Nomenclature for sequence variants was from the Human Genome Variation Society (http://www.hgvs.org). As required, DNA is extracted from the patient specimen. PCR is used to amplify the indicated exons plus additional flanking non-coding sequence. After cleaning of the PCR products, cycle sequencing is carried out using the ABI Big Dye Terminator v.3.0 kit. Products are resolved by electrophoresis on an ABI 3730xl capillary sequencer. In most cases, sequencing is performed in both forward and reverse directions; in some cases, sequencing is performed twice in either the forward or reverse directions. In nearly all cases, the full coding region of each exon as well as 20 bases of non-coding DNA flanking the exon are sequenced.
As of March 2016, we compared 17.37 Mb of Sanger DNA sequence generated at PreventionGenetics to NextGen sequence generated in other labs. We detected only 4 errors in our Sanger sequences, and these were all due to allele dropout during PCR. For Proficiency Testing, both external and internal, in the 12 years of our lab operation we have Sanger sequenced roughly 8,800 PCR amplicons. Only one error has been identified, and this was due to sequence analysis error.
Our Sanger sequencing is capable of detecting virtually all nucleotide substitutions within the PCR amplicons. Similarly, we detect essentially all heterozygous or homozygous deletions within the amplicons. Homozygous deletions which overlap one or more PCR primer annealing sites are detectable as PCR failure. Heterozygous deletions which overlap one or more PCR primer annealing sites are usually not detected (see Analytical Limitations). All heterozygous insertions within the amplicons up to about 100 nucleotides in length appear to be detectable. Larger heterozygous insertions may not be detected. All homozygous insertions within the amplicons up to about 300 nucleotides in length appear to be detectable. Larger homozygous insertions may masquerade as homozygous deletions (PCR failure).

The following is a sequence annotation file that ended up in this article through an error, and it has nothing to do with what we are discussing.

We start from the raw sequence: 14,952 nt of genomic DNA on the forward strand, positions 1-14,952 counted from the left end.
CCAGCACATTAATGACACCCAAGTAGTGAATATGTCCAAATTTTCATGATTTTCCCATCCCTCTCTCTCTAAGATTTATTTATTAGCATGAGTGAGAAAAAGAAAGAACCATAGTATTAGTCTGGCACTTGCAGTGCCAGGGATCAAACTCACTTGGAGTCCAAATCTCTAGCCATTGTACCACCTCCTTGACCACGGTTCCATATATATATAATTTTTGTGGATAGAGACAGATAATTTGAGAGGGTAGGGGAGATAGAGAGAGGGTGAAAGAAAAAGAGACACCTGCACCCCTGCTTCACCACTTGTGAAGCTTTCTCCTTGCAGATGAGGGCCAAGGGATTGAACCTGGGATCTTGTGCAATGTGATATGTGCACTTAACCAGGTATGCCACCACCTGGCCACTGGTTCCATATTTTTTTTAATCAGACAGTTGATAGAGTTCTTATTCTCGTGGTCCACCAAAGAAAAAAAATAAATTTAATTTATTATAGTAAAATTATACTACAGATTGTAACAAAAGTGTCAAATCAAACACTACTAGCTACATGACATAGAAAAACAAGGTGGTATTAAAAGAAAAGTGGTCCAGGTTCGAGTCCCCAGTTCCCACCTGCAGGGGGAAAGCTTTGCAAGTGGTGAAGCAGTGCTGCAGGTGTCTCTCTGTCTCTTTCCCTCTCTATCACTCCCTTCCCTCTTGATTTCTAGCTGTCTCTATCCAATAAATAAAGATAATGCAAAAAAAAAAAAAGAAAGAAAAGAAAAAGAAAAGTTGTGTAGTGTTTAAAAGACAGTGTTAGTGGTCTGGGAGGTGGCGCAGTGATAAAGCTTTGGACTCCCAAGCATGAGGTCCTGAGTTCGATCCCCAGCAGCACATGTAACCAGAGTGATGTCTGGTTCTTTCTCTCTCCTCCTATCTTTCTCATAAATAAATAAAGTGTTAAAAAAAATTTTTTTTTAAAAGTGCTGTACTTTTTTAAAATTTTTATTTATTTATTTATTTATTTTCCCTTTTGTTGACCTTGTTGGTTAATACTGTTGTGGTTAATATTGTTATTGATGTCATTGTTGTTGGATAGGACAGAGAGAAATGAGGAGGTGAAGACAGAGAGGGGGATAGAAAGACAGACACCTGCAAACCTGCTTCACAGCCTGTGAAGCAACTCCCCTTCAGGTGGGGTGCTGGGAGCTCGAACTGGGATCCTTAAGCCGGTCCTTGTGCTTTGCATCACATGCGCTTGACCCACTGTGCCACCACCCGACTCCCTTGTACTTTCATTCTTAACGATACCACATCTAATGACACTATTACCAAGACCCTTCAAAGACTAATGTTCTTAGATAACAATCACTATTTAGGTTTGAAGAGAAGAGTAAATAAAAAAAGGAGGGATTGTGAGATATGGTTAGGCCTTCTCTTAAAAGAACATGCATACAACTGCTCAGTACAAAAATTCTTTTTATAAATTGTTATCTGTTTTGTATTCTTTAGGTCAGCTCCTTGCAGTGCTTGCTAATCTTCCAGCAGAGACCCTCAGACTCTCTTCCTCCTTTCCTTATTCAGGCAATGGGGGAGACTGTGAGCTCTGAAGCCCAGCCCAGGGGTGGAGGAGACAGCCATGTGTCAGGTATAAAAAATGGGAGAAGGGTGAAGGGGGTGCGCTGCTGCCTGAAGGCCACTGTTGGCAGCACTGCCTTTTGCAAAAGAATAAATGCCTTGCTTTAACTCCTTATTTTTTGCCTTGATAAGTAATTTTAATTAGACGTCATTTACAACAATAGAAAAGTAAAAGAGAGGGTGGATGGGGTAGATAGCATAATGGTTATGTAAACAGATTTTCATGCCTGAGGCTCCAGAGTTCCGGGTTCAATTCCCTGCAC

In exons where our sequencing did not reveal any variation between the two alleles, we cannot be certain that we were able to PCR amplify both of the patient’s alleles. Occasionally, a patient may carry an allele which does not amplify, due for example to a deletion or a large insertion. In these cases, the report contains no information about the second allele.
Similarly, our sequencing tests have almost no power to detect duplications, triplications, etc. of the gene sequences.
In most cases, only the indicated exons and roughly 20 bp of flanking non-coding sequence on each side are analyzed. Test reports contain little or no information about other portions of the gene, including many regulatory regions.
In nearly all cases, we are unable to determine the phase of sequence variants. In particular, when we find two likely causative mutations for recessive disorders, we cannot be certain that the mutations are on different alleles.
Our ability to detect minor sequence variants, due for example to somatic mosaicism is limited. Sequence variants that are present in less than 50% of the patient’s nucleated cells may not be detected.
Runs of mononucleotide repeats (eg (A)n or (T)n) with n >8 in the reference sequence are generally not analyzed because of strand slippage during PCR and cycle sequencing.
Unless otherwise indicated, the sequence data that we report are based on DNA isolated from a specific tissue (usually leukocytes). Test reports contain no information about gene sequences in other tissues.